So how can you use your star baseball/softball hitting skills with some adjustments for golf? Load, Stride, Swing is what all-good hitters do, in that order. Hitters’ issues revolve around the Stride, when it comes to golf. They just don’t get into their lead sides fast enough. As a golfer, hitters can still take the same approach, with one big adjustment; move more pressure to your lead side during your stride, AND move it sooner. We’ve had plenty of ‘a ha’ moments when we put Hitters on balance boards or have them repeat step drills hundreds of times; “oh, that’s what I need to do”…BINGO…Pound Town, Baby!

Softball/Baseball Pitchers, Quarterbacks, & Kickers

There’s a reason that kickers, pitchers, and quarterbacks are constantly ranked as the top athlete golfers and it’s not because they have a ton of downtime between starts and play a lot of golf. Their ‘day jobs’ throwing/kicking motions have a much greater impact on how they approach sending a golf ball down the fairway. It’s apparent that each of these sports TRAINS and INGRAINS golf’s TRANSITION motion very well. They tend to load properly into their trailside while staying centered (TAKEAWAY/BACKSWING), and they transfer pressure into their lead side, thus creating effortless speed and power. Now there are nuances for how to make adjustments for golf, but the feeling of a pitching or kicking motion is a great training move for golf.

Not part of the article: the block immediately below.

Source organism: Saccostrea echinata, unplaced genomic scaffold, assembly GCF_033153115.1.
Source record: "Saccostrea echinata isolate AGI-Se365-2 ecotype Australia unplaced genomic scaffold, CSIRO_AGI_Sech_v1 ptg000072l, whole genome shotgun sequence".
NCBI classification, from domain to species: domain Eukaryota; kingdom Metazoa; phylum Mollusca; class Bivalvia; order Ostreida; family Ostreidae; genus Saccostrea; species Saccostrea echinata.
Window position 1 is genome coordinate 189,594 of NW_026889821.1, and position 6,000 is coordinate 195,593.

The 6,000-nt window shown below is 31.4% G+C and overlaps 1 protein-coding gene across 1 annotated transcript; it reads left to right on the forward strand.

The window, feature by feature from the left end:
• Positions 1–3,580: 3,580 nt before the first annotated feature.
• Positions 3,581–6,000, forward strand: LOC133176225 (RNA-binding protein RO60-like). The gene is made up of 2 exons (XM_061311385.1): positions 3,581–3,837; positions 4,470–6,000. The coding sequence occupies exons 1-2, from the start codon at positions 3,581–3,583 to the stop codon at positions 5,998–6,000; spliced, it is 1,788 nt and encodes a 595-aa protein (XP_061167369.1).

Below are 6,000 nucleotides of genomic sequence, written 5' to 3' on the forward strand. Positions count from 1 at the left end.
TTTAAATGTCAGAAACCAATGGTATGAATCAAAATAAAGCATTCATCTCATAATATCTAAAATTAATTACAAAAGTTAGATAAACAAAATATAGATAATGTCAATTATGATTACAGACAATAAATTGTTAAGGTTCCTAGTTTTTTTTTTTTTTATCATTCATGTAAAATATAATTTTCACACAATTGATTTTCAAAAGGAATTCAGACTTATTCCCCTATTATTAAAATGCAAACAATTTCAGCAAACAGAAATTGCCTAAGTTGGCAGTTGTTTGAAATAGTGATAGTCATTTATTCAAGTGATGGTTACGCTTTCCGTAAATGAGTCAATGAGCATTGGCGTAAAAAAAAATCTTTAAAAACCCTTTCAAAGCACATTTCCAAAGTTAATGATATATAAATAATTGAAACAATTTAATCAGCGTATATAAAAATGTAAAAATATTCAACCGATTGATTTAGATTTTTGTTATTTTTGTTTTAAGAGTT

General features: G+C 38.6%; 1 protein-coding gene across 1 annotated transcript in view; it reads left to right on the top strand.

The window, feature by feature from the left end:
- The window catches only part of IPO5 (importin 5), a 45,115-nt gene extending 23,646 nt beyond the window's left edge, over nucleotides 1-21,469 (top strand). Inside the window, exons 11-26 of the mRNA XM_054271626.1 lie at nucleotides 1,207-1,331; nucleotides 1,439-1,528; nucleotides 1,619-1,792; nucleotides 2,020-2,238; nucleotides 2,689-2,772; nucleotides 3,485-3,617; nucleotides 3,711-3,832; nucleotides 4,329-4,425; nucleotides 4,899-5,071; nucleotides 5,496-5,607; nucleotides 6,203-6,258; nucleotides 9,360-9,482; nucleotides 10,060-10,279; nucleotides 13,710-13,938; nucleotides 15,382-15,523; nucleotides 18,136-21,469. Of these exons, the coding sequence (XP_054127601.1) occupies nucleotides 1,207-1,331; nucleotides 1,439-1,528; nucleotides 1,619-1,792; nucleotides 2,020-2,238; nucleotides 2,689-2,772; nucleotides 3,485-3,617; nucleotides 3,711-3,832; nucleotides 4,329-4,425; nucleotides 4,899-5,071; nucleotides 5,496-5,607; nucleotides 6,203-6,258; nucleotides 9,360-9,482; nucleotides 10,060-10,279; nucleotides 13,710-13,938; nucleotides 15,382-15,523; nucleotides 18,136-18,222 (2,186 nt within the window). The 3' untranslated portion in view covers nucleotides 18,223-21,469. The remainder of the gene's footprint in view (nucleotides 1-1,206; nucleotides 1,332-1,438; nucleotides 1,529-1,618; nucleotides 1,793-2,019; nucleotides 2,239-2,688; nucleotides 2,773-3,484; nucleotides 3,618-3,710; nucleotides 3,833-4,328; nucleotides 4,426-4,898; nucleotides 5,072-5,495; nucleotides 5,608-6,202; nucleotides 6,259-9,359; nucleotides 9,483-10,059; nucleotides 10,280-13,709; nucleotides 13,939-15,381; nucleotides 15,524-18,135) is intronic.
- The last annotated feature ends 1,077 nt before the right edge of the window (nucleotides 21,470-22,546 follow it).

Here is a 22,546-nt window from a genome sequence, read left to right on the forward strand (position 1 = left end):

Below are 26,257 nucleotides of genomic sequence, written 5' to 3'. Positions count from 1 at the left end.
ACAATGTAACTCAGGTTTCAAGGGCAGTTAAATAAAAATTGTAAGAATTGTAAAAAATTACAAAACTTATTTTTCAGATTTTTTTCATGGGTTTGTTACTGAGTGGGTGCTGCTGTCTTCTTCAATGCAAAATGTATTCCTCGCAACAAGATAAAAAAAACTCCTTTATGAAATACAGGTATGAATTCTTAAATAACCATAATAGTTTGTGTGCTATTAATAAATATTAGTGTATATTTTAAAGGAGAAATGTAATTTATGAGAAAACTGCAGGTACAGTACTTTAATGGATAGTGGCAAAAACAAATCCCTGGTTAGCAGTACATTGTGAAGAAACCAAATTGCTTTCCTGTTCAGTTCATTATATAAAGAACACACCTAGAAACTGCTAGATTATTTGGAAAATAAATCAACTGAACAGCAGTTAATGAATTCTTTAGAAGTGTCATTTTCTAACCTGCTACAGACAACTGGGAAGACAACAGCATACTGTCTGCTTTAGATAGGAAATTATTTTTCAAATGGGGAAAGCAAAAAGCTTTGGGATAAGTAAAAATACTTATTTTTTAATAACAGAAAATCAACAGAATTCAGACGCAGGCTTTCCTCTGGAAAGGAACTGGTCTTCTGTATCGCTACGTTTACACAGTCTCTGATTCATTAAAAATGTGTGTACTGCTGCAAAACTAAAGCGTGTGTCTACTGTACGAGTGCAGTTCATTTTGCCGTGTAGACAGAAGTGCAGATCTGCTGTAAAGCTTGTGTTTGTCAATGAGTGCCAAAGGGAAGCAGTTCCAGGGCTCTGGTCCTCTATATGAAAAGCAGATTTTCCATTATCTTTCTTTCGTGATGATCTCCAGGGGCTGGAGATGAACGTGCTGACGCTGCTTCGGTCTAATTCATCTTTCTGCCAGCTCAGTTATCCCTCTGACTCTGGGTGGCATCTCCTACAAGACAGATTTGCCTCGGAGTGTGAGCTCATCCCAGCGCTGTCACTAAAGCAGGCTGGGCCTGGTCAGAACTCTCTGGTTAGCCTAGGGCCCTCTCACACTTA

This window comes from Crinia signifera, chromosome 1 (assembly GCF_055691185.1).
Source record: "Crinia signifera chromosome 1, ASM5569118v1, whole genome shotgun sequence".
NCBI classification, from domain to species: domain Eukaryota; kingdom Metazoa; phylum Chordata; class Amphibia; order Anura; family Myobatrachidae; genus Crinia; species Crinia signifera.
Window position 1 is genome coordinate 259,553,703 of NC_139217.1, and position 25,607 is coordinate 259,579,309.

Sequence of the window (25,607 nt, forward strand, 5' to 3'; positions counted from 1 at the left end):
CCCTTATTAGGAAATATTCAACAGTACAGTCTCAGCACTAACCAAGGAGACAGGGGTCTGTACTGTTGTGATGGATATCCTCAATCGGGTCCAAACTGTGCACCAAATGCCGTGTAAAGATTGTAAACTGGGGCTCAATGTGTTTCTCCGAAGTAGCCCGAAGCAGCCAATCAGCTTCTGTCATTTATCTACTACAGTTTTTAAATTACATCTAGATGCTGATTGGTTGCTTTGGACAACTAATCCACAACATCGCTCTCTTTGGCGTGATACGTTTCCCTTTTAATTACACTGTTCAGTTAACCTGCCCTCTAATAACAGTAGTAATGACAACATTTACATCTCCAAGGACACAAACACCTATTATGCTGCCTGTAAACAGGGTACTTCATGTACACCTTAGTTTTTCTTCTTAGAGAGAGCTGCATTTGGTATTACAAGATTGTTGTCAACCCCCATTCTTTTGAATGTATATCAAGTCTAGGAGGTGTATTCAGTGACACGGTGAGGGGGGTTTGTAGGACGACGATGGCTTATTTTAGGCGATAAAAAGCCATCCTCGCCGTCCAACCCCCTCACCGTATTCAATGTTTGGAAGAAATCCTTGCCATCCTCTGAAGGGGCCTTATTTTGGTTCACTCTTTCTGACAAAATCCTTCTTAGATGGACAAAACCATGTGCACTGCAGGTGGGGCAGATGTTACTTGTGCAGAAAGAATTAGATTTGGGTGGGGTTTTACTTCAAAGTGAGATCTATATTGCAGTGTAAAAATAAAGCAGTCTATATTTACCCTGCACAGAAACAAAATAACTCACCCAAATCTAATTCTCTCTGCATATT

If this was your sport growing up, how can you improve your consistency? Work on staying centered and minimizing “happy feet” because golf is not a sport where you want to move too much or get past your lead side.